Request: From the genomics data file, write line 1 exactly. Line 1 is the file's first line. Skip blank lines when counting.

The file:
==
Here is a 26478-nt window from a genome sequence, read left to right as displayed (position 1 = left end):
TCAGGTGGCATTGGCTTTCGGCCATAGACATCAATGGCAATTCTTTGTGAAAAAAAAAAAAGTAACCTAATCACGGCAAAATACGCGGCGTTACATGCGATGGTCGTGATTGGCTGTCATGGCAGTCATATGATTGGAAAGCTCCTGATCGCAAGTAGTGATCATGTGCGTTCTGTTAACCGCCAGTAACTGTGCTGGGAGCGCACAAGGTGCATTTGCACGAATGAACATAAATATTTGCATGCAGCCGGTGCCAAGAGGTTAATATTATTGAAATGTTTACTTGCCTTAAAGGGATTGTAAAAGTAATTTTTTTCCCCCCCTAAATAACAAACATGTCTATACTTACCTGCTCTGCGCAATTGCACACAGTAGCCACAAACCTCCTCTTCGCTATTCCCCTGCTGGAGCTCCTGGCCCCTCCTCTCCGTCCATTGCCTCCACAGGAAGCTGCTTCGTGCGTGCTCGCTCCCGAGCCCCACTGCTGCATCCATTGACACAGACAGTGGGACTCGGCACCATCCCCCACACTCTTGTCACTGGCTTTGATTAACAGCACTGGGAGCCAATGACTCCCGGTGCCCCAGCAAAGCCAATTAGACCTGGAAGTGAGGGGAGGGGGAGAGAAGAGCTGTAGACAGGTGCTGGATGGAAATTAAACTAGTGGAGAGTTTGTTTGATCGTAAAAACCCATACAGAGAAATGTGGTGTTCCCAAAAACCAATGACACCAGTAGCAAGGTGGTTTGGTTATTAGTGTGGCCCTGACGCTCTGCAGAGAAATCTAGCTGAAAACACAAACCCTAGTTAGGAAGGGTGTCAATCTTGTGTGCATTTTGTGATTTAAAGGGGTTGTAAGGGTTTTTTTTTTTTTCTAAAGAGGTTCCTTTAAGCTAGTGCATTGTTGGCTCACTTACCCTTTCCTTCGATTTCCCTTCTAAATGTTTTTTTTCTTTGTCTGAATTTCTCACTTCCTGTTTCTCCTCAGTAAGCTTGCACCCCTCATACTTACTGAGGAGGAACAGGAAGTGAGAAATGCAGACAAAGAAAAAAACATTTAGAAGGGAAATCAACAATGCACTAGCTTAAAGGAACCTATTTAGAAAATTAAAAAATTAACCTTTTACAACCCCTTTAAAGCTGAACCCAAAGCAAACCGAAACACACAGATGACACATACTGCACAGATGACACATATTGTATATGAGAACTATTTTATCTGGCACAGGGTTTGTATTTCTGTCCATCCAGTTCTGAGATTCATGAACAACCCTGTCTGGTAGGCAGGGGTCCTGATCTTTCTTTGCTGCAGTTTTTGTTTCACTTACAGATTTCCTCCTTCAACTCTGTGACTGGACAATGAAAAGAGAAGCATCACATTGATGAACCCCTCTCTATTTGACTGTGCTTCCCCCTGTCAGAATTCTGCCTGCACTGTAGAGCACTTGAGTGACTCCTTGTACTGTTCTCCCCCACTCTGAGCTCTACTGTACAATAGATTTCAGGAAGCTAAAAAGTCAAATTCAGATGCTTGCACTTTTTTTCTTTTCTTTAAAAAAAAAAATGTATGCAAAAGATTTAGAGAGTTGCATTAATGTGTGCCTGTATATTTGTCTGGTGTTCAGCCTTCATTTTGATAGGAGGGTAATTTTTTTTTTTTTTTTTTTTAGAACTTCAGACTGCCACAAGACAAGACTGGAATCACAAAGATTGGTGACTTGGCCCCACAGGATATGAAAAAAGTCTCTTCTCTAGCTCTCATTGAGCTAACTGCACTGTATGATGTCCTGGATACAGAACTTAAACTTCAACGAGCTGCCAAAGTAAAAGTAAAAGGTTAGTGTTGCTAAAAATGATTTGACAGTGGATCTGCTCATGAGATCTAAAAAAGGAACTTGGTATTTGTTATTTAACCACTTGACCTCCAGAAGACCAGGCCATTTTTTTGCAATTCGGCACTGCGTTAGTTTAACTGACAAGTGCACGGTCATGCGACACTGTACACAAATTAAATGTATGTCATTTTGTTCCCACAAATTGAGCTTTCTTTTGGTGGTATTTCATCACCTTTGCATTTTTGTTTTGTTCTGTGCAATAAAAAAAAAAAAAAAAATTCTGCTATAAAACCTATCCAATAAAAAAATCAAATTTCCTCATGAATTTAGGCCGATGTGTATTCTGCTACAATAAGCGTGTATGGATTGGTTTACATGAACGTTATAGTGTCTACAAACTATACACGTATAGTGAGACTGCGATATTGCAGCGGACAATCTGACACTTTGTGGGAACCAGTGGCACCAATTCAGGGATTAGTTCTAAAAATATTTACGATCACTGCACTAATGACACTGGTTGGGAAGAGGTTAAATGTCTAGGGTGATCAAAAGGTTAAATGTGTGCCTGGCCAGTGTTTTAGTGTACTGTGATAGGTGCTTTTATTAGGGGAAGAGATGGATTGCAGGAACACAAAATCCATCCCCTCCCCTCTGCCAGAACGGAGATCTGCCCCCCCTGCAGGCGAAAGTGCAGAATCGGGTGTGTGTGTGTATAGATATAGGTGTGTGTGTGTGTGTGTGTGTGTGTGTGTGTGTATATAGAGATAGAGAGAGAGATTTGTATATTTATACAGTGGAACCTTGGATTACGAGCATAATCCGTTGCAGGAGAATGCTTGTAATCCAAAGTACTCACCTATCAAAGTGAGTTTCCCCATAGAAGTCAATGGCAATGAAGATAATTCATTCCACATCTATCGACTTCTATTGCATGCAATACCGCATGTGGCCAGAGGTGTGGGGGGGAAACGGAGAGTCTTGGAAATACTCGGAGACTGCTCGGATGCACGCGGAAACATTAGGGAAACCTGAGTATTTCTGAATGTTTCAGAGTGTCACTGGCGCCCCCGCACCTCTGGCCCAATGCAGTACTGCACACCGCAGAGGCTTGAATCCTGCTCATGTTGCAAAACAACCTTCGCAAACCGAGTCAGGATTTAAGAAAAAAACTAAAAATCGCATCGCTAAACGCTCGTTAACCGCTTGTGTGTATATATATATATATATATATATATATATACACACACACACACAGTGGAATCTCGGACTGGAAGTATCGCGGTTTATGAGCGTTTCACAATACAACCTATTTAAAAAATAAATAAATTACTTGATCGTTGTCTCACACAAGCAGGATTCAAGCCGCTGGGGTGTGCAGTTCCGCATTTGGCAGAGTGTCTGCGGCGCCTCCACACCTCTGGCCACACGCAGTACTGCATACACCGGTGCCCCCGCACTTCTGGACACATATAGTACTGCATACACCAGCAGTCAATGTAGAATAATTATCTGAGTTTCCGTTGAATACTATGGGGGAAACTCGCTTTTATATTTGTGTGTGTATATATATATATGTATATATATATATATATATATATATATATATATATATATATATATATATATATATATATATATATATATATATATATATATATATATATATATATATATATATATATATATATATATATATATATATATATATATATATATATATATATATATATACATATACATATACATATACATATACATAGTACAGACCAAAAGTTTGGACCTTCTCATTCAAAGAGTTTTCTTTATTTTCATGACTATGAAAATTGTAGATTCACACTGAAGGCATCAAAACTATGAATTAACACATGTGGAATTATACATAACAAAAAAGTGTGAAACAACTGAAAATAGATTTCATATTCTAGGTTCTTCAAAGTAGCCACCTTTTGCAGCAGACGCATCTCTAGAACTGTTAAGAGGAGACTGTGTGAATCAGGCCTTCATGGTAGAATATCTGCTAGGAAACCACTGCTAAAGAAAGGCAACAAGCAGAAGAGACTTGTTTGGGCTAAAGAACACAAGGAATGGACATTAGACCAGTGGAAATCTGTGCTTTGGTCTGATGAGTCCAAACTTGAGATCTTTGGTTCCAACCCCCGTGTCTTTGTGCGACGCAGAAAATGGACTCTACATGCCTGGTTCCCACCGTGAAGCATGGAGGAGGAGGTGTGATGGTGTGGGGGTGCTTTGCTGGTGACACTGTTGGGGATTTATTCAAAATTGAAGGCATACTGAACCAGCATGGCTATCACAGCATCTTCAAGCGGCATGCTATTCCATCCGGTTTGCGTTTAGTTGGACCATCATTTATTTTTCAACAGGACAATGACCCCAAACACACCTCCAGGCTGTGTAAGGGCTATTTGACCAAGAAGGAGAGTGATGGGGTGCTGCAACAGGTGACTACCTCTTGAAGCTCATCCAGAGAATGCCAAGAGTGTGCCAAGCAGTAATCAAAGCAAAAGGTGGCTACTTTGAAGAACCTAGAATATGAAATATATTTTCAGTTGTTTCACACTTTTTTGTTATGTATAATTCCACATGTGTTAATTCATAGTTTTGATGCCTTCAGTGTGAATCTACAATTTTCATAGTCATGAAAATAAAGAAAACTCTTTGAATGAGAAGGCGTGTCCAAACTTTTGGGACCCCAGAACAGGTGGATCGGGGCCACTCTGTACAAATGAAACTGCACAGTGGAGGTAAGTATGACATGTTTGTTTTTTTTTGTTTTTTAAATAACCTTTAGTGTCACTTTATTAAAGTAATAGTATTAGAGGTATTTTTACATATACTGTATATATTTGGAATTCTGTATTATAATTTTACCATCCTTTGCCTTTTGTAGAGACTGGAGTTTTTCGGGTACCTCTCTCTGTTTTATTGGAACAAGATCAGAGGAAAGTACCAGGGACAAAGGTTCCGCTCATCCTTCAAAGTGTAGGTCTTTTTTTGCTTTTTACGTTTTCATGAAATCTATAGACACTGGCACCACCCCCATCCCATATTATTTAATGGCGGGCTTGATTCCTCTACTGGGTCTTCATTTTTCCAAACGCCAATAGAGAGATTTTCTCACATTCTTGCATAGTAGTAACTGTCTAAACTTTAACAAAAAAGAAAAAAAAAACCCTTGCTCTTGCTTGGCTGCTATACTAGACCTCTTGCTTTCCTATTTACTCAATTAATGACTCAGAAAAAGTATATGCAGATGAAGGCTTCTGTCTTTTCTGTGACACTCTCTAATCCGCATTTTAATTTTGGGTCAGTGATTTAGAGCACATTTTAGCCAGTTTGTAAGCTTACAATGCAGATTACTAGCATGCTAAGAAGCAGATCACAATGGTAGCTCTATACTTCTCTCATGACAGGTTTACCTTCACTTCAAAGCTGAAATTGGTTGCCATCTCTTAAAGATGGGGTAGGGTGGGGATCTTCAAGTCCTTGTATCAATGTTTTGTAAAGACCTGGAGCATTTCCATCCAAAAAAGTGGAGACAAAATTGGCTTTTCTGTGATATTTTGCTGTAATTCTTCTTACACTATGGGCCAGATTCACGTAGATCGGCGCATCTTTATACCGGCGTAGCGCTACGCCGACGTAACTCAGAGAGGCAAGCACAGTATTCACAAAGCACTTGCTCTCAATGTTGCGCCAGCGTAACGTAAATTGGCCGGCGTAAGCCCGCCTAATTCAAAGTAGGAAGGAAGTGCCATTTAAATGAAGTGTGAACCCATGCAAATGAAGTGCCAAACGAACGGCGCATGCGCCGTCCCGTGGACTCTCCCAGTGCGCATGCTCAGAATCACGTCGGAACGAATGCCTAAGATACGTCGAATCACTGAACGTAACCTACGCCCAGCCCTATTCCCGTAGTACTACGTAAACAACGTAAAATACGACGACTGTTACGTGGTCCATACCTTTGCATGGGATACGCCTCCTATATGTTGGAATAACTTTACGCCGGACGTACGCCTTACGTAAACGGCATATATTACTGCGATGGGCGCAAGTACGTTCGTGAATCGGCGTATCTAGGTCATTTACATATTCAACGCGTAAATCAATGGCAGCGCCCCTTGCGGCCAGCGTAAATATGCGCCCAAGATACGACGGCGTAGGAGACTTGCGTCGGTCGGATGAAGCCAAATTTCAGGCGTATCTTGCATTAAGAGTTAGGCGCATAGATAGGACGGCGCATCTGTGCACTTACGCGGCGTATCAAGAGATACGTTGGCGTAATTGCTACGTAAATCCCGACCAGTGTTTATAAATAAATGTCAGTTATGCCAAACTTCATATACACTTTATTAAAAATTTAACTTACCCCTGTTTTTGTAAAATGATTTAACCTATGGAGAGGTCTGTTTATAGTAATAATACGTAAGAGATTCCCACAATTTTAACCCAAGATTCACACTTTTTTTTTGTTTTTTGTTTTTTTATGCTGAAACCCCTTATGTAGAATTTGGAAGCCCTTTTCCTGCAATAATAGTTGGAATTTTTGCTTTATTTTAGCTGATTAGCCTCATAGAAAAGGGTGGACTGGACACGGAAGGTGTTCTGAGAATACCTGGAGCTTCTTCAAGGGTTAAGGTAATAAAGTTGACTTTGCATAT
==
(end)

Here is a 26478-nt window from a genome sequence, read left to right as displayed (position 1 = left end):